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Papers of the Week

Papers: 27 Feb 2021 - 5 Mar 2021

Human Studies

2021 Mar 24




Alpha entrainment drives pain relief using visual stimulation in a sample of chronic pain patients: a proof-of-concept controlled study.


Lopez-Diaz K, Henshaw J, Casson AJ, Brown CA, Taylor JR, Trujillo-Barreto NJ, Arendsen LJ, Jones AKP, Sivan M
Neuroreport. 2021 Mar 24; 32(5):394-398.
PMID: 33661810.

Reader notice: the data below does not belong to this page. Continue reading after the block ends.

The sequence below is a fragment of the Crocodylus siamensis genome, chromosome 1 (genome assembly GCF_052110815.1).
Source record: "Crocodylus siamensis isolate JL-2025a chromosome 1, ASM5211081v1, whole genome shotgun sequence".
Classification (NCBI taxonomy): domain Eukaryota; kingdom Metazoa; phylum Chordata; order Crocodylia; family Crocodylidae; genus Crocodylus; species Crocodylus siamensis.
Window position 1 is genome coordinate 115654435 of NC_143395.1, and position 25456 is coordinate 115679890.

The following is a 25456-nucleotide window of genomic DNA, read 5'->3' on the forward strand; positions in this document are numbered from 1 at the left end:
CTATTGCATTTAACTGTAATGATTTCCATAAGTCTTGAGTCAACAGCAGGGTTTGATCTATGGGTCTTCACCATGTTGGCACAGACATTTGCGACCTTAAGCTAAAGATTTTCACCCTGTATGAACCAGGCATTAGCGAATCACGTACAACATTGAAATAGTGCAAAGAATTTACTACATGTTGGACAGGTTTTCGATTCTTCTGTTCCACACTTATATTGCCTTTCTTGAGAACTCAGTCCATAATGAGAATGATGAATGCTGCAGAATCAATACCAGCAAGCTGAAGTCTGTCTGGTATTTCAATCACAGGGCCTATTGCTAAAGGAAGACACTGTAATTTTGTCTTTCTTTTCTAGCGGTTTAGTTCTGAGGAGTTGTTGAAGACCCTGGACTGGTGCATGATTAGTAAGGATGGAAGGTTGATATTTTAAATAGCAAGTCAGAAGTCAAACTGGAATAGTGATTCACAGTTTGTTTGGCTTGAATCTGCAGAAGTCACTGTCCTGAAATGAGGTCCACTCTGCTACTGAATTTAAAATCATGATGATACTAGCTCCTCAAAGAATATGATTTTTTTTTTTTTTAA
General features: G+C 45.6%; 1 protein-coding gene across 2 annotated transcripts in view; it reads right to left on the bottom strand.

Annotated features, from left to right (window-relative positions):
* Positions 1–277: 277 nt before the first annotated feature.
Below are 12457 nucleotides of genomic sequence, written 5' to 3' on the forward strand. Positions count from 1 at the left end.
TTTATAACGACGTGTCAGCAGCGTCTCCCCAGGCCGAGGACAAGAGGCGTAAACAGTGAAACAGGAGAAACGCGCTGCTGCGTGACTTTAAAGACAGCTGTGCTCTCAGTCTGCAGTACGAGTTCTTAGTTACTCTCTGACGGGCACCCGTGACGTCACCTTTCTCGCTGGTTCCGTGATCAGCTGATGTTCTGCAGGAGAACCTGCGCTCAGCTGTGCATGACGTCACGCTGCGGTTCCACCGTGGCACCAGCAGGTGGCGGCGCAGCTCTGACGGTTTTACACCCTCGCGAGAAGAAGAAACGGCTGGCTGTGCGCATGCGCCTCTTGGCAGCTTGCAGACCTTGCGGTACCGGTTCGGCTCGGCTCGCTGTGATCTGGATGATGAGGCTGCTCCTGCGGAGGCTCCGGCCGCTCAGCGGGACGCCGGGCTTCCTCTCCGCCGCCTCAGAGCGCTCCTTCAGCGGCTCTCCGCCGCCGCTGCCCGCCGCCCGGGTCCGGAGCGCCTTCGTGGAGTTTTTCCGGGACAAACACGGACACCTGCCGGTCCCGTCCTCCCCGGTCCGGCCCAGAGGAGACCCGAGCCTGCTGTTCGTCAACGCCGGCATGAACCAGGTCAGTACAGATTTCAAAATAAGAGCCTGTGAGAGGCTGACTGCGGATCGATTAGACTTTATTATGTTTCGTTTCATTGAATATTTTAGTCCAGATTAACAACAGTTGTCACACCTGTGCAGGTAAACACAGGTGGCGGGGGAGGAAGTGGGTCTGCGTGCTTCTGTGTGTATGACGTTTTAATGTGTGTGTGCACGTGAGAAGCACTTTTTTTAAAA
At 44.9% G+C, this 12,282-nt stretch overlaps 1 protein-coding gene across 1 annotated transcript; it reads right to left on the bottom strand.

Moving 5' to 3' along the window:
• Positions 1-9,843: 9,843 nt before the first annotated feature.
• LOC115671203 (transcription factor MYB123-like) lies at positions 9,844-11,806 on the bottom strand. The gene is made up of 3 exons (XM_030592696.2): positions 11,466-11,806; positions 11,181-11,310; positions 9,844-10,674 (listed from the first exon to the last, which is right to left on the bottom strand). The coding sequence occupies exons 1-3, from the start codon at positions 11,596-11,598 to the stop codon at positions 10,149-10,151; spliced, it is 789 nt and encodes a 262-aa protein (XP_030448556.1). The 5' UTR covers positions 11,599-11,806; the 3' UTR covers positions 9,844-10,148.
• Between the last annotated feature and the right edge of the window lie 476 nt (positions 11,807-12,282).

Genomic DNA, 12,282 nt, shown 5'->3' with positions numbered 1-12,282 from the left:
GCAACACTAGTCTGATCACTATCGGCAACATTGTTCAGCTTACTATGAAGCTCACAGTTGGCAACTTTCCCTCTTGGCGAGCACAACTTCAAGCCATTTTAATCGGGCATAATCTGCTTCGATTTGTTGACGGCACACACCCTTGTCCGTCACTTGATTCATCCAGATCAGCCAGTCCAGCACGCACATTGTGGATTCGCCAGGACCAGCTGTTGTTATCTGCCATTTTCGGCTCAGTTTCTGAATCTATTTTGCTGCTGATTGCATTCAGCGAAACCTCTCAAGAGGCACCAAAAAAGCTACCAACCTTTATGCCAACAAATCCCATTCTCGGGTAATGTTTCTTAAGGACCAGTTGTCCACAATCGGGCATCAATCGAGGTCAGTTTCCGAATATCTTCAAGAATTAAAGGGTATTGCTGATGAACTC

One-third of the population in the UK and worldwide struggle with chronic pain. Entraining brain alpha activity through noninvasive visual stimulation has been shown to reduce experimental pain in healthy volunteers. Neural oscillations entrainment offers a potential noninvasive and nonpharmacological intervention for patients with chronic pain, which can be delivered in the home setting and has the potential to reduce use of medications. However, evidence supporting its use in patients with chronic pain is lacking. This study explores whether (a) alpha entrainment increase alpha power in patients and (b) whether this increase in alpha correlates with analgesia. In total, 28 patients with chronic pain sat in a comfortable position and underwent 4-min visual stimulation using customised goggles at 10 Hz (alpha) and 7 Hz (control) frequency blocks in a randomised cross-over design. 64-channel electroencephalography and 11-point numeric rating scale pain intensity and pain unpleasantness scores were recorded before and after stimulation. Electroencephalography analysis revealed frontal alpha power was significantly higher when stimulating at 10 Hz when compared to 7 Hz. There was a significant positive correlation between increased frontal alpha and reduction in pain intensity (r = 0.33; P < 0.05) and pain unpleasantness (r = 0.40; P < 0.05) in the 10 Hz block. This study provides the first proof of concept that changes in alpha power resulting from entrainment correlate with an analgesic response in patients with chronic pain. Further studies are warranted to investigate dose-response parameters and equivalence to analgesia provided by medications.